Sinéad has recently been appointed the new cellist of the award-winning Marmen Quartet, having been a member of the European Union Youth Orchestra (EUYO) for seven years. At the invitation of Maestro Iván Fischer, she is a regular guest with the Budapest Festival Orchestra, touring extensively and performing in some of the world’s finest concert halls, including Carnegie Hall, Philharmonie de Paris, Elbphilharmonie Hamburg and Het Concertgebouw. She has also performed with the Chamber Orchestra of Europe, Irish Chamber Orchestra, Spira Mirabilis, Georgian Chamber Orchestra and the iPalpiti Ensemble of International Laureates. She regularly plays under some of the world’s most renowned conductors, including Bernard Haitink, Gianandrea Noseda, Vladimir Ashkenazy, Jörg Widmann and Vasily Petrenko.
Sinéad has had the pleasure of working with some of the world’s most respected cellists, including Ralph Kirshbaum, Lynn Harrell, Ivan Monighetti, Colin Carr, Raphael Wallfisch, Jérôme Pernoo, Alban Gerhardt, Natalie Clein, Thomas Demenga, Rafael Rosenfeld, Hannah Roberts, Emma Ferrand, David Strange, Cyrille Lacrouts, Péter Szabo, Antonio Lysy and Mike Block.
Sinéad currently plays on a Benjamin Banks cello c. 1780 and a baroque cello and bow generously on loan from the Royal Northern College of Music.
Tom Hankey studied the violin with David Takeno, Krzyzstof Smietana, Levon Chilingirian and Yossi Zivoni. He studied at the Purcell School, the Junior Department of the Guildhall School of Music and Drama and the Royal College of Music.
Tom is a member (as violinist and violist) of the Aronowitz Ensemble. The group took part in the Radio 3 New Generation Artist Scheme which involved frequent performances on the radio – live and pre- recorded from venues throughout the UK, such as Wigmore Hall, The Sage (Newcastle), Bridgewater Hall and the Bath, Cheltenham, Aldeburgh, Kings Place, Spoleto Festival and City of London Festivals. In September 2008 the group performed in the proms chamber concert series. The Borletti-Buitoni Trust award enabled them to release two CDs on the Sonimage label.
Tom was a founding member of Ensemble Na Mara – a piano quartet and string trio. The group won the 2006 Royal Over-Seas league ensemble prize, the Tunnel prize and a Kirkman prize.
Tom recently joined the Callino quartet and looks forward to exploring the quartet repertoire. Also strongly committed to contemporary music he has given frequent first performances. As a soloist he has given many recitals and concerto performances including the Beethoven Triple Concerto, Prokofiev’s first concerto and those by Mendelssohn, Bruch, Mozart, Bach, Vivaldi and John McCabe as well as taking part in performances of Stravinsky’s Soldier’s Tale with the Kreisler Ensemble.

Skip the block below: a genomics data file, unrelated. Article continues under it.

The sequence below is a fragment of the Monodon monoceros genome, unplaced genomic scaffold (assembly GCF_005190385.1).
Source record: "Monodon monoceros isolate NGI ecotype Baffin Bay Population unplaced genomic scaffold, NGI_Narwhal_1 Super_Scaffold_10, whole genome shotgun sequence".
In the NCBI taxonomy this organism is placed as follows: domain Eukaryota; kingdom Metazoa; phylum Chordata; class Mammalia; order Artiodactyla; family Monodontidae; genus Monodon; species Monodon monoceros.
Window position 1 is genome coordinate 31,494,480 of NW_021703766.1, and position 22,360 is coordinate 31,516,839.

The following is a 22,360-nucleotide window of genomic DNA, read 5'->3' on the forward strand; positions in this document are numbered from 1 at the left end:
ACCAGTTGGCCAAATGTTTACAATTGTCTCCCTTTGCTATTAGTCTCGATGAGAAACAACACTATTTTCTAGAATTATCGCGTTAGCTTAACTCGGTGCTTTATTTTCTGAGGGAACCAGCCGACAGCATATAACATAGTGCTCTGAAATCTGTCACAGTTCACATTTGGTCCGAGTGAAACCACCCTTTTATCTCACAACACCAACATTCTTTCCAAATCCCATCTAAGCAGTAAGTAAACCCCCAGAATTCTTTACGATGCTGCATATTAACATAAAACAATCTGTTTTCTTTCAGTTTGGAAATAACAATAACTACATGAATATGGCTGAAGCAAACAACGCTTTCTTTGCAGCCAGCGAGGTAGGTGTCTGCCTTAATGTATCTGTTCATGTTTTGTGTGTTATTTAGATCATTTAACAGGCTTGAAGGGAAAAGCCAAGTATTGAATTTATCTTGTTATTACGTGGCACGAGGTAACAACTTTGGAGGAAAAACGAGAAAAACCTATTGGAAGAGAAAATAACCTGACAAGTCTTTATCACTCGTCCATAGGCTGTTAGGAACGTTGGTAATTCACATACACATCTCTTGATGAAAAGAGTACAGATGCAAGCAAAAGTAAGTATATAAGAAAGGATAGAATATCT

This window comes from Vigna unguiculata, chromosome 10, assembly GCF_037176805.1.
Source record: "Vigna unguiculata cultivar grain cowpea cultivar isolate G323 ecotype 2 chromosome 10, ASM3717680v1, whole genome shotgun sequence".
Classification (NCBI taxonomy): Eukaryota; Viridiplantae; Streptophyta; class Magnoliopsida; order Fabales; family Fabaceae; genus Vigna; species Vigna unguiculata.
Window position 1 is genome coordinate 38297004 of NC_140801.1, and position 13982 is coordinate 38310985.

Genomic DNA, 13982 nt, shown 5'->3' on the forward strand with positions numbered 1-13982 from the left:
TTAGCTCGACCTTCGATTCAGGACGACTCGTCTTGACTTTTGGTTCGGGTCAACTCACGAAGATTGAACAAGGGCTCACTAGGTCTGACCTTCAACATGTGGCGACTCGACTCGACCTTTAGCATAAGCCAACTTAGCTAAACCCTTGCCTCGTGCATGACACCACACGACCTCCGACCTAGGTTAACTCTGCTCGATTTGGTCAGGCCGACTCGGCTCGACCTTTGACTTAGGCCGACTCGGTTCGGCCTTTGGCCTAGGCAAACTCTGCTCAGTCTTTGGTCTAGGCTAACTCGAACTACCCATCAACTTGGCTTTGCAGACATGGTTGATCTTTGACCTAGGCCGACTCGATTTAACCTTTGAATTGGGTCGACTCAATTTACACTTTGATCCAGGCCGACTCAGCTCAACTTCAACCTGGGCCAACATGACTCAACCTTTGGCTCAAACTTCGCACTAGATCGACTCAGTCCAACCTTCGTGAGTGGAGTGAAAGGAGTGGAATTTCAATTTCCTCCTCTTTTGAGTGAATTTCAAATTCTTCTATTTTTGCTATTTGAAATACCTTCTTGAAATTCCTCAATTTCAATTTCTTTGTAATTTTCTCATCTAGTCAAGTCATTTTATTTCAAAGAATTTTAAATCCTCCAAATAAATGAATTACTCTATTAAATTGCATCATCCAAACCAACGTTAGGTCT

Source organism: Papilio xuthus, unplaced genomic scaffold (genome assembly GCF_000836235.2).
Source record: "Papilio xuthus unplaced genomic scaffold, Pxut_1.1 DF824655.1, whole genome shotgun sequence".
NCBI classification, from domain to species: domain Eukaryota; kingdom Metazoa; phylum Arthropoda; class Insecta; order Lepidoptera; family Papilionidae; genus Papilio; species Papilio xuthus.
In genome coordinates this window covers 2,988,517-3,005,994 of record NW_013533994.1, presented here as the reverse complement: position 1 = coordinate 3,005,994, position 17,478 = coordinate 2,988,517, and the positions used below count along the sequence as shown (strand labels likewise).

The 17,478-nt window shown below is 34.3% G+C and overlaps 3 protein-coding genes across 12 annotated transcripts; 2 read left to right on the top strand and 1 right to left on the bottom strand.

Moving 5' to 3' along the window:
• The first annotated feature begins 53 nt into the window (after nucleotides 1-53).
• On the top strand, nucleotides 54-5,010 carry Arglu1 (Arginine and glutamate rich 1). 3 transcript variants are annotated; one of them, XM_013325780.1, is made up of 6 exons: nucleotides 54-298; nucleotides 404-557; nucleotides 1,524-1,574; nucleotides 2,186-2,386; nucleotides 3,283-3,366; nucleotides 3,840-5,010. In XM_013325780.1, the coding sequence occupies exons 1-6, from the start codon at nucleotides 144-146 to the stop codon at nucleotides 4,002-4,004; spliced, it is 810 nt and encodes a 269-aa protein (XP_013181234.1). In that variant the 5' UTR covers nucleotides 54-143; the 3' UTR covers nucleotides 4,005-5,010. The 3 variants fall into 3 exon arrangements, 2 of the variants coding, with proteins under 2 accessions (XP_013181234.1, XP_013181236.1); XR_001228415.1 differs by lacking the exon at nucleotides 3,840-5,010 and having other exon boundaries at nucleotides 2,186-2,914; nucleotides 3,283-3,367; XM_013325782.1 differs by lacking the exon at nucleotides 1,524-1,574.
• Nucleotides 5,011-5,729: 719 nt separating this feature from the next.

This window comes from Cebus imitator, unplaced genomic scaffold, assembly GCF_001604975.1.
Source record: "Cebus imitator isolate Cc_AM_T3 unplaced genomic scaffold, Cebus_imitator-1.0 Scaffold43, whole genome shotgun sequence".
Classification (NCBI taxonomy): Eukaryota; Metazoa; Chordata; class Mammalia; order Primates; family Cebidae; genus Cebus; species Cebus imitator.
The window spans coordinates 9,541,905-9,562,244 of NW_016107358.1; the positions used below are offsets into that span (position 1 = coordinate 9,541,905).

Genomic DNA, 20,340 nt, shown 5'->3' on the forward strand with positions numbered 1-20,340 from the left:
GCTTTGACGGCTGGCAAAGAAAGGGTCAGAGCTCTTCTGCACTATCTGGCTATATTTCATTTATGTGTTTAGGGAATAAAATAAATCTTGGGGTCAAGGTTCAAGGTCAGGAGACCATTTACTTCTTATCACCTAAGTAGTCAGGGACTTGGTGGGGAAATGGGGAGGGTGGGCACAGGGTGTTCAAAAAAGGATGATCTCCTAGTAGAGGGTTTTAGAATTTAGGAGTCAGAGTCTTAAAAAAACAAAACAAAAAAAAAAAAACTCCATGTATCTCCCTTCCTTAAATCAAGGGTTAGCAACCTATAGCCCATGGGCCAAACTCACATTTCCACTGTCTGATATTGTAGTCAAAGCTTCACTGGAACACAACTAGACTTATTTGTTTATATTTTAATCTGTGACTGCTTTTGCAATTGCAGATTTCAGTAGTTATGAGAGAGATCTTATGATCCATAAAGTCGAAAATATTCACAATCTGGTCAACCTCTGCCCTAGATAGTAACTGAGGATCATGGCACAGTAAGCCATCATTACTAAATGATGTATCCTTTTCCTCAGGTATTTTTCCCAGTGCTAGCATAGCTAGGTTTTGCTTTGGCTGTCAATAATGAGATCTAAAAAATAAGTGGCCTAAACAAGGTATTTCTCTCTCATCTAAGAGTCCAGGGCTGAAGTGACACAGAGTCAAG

His free-lance orchestral work has included touring with Aurora Orchestra, Britten Sinfonia, English Chamber Orchestra, London Chamber Orchestra, Royal Northern Sinfonia and the Scottish Chamber Orchestra.
The Italian cellist Claude Frochaux began playing the cello at the age of six at Suzuki Talent Center, then at the Conservatory of Turin. Studies followed in Frankfurt with Michael Sanderling, where he completed his Diploma and his concert examination with the highest rating in the soloist class, as well as postgraduate studies in Essen and Madrid. He received further artistic impulses from Eberhard Feltz, Menahem Pressler, Ralf Gothoni. Claude was supported by the foundations De Sono, Live Music Now and Anna Ruths.
As a sought-after and passionate chamber musician, he is a guest at festivals such as Schleswig-Holstein, Mecklenburg-Vorpommern, Mozartfest Würzburg, Beethovenfest Bonn, Heidelberger Frühling, and in other European countries and North and South America. He played at Wigmore Hall, Alte Oper Frankfurt and Laeiszhalle Hamburg, and was broadcast repeatedly on the radio (BR, WDR, SWR, Deutschlandfunk and Radio Classic). Upcoming Engagements bring him among others to the Konzerthaus Berlin, Musikverein Wien, King’s Place and Wigmore Hall in London, as well as Enescu Festival Bucharest.